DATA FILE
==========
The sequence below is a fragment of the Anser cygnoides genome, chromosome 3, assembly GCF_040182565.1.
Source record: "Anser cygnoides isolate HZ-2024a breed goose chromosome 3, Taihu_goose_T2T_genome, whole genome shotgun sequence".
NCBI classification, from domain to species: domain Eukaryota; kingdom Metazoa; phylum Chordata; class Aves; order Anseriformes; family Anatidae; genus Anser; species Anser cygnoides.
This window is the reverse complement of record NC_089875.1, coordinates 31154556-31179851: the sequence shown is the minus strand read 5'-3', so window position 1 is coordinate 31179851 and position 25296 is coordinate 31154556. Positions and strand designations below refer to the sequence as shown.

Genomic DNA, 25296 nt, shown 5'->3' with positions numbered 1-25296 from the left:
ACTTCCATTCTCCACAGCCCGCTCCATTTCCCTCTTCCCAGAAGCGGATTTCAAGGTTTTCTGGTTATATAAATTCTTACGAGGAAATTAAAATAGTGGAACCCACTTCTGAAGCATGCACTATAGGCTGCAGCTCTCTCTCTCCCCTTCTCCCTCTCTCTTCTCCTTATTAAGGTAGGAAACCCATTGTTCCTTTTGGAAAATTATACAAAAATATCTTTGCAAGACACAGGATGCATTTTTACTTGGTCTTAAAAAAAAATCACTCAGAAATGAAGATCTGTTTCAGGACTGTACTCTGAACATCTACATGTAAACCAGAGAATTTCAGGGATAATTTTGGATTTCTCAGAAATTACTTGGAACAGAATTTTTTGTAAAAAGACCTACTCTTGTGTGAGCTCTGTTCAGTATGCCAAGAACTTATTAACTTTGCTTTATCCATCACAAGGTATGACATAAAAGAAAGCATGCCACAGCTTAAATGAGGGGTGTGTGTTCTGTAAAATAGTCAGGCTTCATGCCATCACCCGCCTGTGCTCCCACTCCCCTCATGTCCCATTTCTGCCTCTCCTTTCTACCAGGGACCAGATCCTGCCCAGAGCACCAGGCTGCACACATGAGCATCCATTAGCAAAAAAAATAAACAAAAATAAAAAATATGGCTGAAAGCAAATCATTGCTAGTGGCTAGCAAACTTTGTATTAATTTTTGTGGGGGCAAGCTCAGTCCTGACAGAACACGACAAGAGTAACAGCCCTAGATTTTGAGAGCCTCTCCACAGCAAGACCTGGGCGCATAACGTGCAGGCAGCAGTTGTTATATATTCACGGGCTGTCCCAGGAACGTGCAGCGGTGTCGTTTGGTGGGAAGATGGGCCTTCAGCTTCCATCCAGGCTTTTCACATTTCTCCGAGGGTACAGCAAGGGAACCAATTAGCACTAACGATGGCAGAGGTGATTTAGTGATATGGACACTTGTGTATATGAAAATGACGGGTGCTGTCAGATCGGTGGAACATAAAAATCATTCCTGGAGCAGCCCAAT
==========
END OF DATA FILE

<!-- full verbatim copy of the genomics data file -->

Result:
The sequence below is a fragment of the Anser cygnoides genome, chromosome 3, assembly GCF_040182565.1.
Source record: "Anser cygnoides isolate HZ-2024a breed goose chromosome 3, Taihu_goose_T2T_genome, whole genome shotgun sequence".
NCBI classification, from domain to species: domain Eukaryota; kingdom Metazoa; phylum Chordata; class Aves; order Anseriformes; family Anatidae; genus Anser; species Anser cygnoides.
This window is the reverse complement of record NC_089875.1, coordinates 31154556-31179851: the sequence shown is the minus strand read 5'-3', so window position 1 is coordinate 31179851 and position 25296 is coordinate 31154556. Positions and strand designations below refer to the sequence as shown.

Genomic DNA, 25296 nt, shown 5'->3' with positions numbered 1-25296 from the left:
ACTTCCATTCTCCACAGCCCGCTCCATTTCCCTCTTCCCAGAAGCGGATTTCAAGGTTTTCTGGTTATATAAATTCTTACGAGGAAATTAAAATAGTGGAACCCACTTCTGAAGCATGCACTATAGGCTGCAGCTCTCTCTCTCCCCTTCTCCCTCTCTCTTCTCCTTATTAAGGTAGGAAACCCATTGTTCCTTTTGGAAAATTATACAAAAATATCTTTGCAAGACACAGGATGCATTTTTACTTGGTCTTAAAAAAAAATCACTCAGAAATGAAGATCTGTTTCAGGACTGTACTCTGAACATCTACATGTAAACCAGAGAATTTCAGGGATAATTTTGGATTTCTCAGAAATTACTTGGAACAGAATTTTTTGTAAAAAGACCTACTCTTGTGTGAGCTCTGTTCAGTATGCCAAGAACTTATTAACTTTGCTTTATCCATCACAAGGTATGACATAAAAGAAAGCATGCCACAGCTTAAATGAGGGGTGTGTGTTCTGTAAAATAGTCAGGCTTCATGCCATCACCCGCCTGTGCTCCCACTCCCCTCATGTCCCATTTCTGCCTCTCCTTTCTACCAGGGACCAGATCCTGCCCAGAGCACCAGGCTGCACACATGAGCATCCATTAGCAAAAAAAATAAACAAAAATAAAAAATATGGCTGAAAGCAAATCATTGCTAGTGGCTAGCAAACTTTGTATTAATTTTTGTGGGGGCAAGCTCAGTCCTGACAGAACACGACAAGAGTAACAGCCCTAGATTTTGAGAGCCTCTCCACAGCAAGACCTGGGCGCATAACGTGCAGGCAGCAGTTGTTATATATTCACGGGCTGTCCCAGGAACGTGCAGCGGTGTCGTTTGGTGGGAAGATGGGCCTTCAGCTTCCATCCAGGCTTTTCACATTTCTCCGAGGGTACAGCAAGGGAACCAATTAGCACTAACGATGGCAGAGGTGATTTAGTGATATGGACACTTGTGTATATGAAAATGACGGGTGCTGTCAGATCGGTGGAACATAAAAATCATTCCTGGAGCAGCCCAAT